Securing funding with NFTs, the new children of the blockchain – Technology

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Non-fungible tokens (“NFT”) have revolutionized the way artists to sell their art; now artists are hoping that TVNs can revolutionize the way they funds their art. Recently, the sale of collectible NFTs funded the production of two television projects: Stoners cats and Gadgets. Stoners cats has raised around $ 8 million in NFT sales on the assumption that only those who buy Stoner catNFTs will be able to watch the program. Gadgets, on the other hand, promised that NFT holders will be able to determine how the show’s story progresses from episode to episode. While this new method of funding is exciting for artists and fans, it is important to consider the securities law implications that may arise.

What is an NFT?

First, we’ll start with the basics. An NFT is an intangible digital token that represents an item. This token is made up of unique data stored on a ledger using blockchain technology. Being “non-fungible” means that each token is unique. For example, cryptocurrencies like Bitcoin are considered “fungible” tokens because they function like money; a loonie is the same as all other loonies and can be replaced by similar tokens of equal value, such as 20 nickels1. NFTs are unique in that they are not reproducible or interchangeable in this way. Simply put, NFTs are digital collectibles.

NFT and ownership

When someone purchases an NFT of a work of art, they are purchasing a token that represents ownership of the art – not necessarily a part or an interest in the art itself. The common misconception surrounding property is that buyers own the real version of the asset. The reality is that owning a TVN is like buying a limited edition print of a painting: the buyer usually does not own the copyright to it, nor does he have the right to reproduce the painting at home. for resale or other commercial purposes. However, they do have this unique individual copy and corresponding Certificate of Authenticity. Likewise, in the case of the television financing mentioned above, TVN buyers do not own any part of the program or its potential profits; instead, they have a collectible NFT that comes with some tertiary benefits. (For more on NFTs and the entertainment industry, tune in to the next American Bar Association (ABA) discussion – Lost in Tokenization: Legal Implications of Non-fungible Tokens on Finance, Art, Property, and Culture).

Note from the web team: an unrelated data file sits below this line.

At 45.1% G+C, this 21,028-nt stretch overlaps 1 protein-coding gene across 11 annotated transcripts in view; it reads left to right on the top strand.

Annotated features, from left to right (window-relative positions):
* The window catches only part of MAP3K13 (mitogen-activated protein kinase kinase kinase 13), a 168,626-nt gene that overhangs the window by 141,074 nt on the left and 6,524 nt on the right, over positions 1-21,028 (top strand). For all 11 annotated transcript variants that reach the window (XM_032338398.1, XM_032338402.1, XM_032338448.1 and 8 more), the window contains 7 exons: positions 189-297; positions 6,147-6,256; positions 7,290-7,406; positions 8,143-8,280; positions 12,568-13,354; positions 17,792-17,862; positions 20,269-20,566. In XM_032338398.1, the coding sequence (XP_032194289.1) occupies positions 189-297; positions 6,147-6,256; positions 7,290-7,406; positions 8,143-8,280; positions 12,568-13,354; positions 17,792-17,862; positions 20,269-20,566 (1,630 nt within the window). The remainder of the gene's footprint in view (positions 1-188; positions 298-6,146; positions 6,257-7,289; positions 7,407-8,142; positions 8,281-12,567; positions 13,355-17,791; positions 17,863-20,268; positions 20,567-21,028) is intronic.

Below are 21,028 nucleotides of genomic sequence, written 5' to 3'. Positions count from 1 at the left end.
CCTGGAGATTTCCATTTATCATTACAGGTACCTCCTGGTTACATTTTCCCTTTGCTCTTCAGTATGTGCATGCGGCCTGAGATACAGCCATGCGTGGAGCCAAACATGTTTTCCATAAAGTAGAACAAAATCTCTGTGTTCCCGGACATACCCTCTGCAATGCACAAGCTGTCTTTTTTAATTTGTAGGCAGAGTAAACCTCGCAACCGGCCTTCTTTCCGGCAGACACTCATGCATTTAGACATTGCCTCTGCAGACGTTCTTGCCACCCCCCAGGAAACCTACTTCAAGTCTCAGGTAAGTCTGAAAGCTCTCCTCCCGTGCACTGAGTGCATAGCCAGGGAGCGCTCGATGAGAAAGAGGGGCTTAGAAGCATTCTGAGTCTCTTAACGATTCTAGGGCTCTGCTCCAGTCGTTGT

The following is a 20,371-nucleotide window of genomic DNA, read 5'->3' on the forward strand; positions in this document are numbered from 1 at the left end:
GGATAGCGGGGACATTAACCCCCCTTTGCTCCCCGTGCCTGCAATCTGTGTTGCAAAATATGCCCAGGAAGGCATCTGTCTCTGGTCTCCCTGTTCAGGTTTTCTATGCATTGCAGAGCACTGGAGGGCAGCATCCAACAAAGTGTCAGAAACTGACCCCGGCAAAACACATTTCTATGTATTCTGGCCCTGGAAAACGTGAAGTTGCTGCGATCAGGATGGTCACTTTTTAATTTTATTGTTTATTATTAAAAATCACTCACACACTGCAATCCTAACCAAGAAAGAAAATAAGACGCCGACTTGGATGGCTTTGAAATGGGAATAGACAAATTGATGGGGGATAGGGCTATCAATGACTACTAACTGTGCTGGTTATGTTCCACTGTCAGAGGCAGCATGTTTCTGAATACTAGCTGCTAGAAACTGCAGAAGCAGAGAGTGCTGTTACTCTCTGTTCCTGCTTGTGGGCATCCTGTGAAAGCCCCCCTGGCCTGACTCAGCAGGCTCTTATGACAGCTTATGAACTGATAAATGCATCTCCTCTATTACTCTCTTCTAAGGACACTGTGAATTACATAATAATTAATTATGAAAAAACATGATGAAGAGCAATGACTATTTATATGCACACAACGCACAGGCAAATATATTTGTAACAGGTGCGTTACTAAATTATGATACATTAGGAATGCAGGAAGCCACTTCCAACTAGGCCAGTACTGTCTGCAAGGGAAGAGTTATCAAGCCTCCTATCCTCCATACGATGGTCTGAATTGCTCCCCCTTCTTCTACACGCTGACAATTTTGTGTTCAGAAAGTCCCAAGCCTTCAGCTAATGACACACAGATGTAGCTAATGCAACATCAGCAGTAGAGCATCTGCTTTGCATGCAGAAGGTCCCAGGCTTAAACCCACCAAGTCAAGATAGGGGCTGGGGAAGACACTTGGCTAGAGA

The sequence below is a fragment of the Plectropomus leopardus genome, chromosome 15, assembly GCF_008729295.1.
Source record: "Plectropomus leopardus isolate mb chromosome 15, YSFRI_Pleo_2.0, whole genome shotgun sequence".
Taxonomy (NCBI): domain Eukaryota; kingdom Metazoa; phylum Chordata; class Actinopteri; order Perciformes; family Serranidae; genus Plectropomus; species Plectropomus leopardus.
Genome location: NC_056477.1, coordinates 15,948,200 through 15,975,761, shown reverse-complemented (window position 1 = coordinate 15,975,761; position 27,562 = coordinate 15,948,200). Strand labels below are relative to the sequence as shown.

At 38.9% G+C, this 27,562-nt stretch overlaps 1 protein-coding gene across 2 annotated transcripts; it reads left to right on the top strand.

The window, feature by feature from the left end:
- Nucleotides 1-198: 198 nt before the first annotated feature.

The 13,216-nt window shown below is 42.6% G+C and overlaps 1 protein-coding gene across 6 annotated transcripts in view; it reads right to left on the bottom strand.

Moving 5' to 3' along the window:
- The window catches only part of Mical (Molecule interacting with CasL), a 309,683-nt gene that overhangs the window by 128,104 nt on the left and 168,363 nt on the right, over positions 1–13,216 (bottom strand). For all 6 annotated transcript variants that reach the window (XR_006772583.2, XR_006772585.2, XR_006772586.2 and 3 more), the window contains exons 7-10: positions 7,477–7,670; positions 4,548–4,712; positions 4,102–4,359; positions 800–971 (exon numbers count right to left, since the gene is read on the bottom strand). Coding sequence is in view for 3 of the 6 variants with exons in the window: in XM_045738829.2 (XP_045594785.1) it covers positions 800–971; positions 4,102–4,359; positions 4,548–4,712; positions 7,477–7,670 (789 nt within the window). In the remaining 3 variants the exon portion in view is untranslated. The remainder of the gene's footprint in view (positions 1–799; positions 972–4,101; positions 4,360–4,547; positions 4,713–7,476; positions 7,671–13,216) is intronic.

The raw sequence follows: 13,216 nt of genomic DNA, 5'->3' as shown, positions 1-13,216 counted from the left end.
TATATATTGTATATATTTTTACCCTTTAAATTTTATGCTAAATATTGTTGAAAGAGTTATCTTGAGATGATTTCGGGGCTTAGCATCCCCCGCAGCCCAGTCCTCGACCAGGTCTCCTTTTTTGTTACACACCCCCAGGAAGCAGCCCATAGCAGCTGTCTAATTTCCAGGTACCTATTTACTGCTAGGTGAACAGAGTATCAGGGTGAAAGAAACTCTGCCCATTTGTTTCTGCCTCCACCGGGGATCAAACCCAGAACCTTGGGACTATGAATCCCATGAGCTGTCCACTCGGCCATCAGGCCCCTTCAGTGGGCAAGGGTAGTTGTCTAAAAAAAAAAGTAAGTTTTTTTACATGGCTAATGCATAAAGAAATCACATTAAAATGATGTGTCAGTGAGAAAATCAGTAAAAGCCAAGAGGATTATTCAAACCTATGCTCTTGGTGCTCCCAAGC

Securities law considerations

Along with issues surrounding intellectual property rights, DTV ownership raises important considerations for Canadian securities laws. The offering of ownership or income streams from a business in association with DTVs related to entertainment products could trigger reseller registration or license fee requirements. It is therefore important for artists, agents or anyone working in the business of creating or selling TVN to first answer the question of whether the TVN they are selling can be a title.

Although many cryptocurrency offerings involve the sale of securities, the Canadian Securities Administrators (“CSA”) have indicated that a single token valued for entertainment or collection purposes is. not typically security.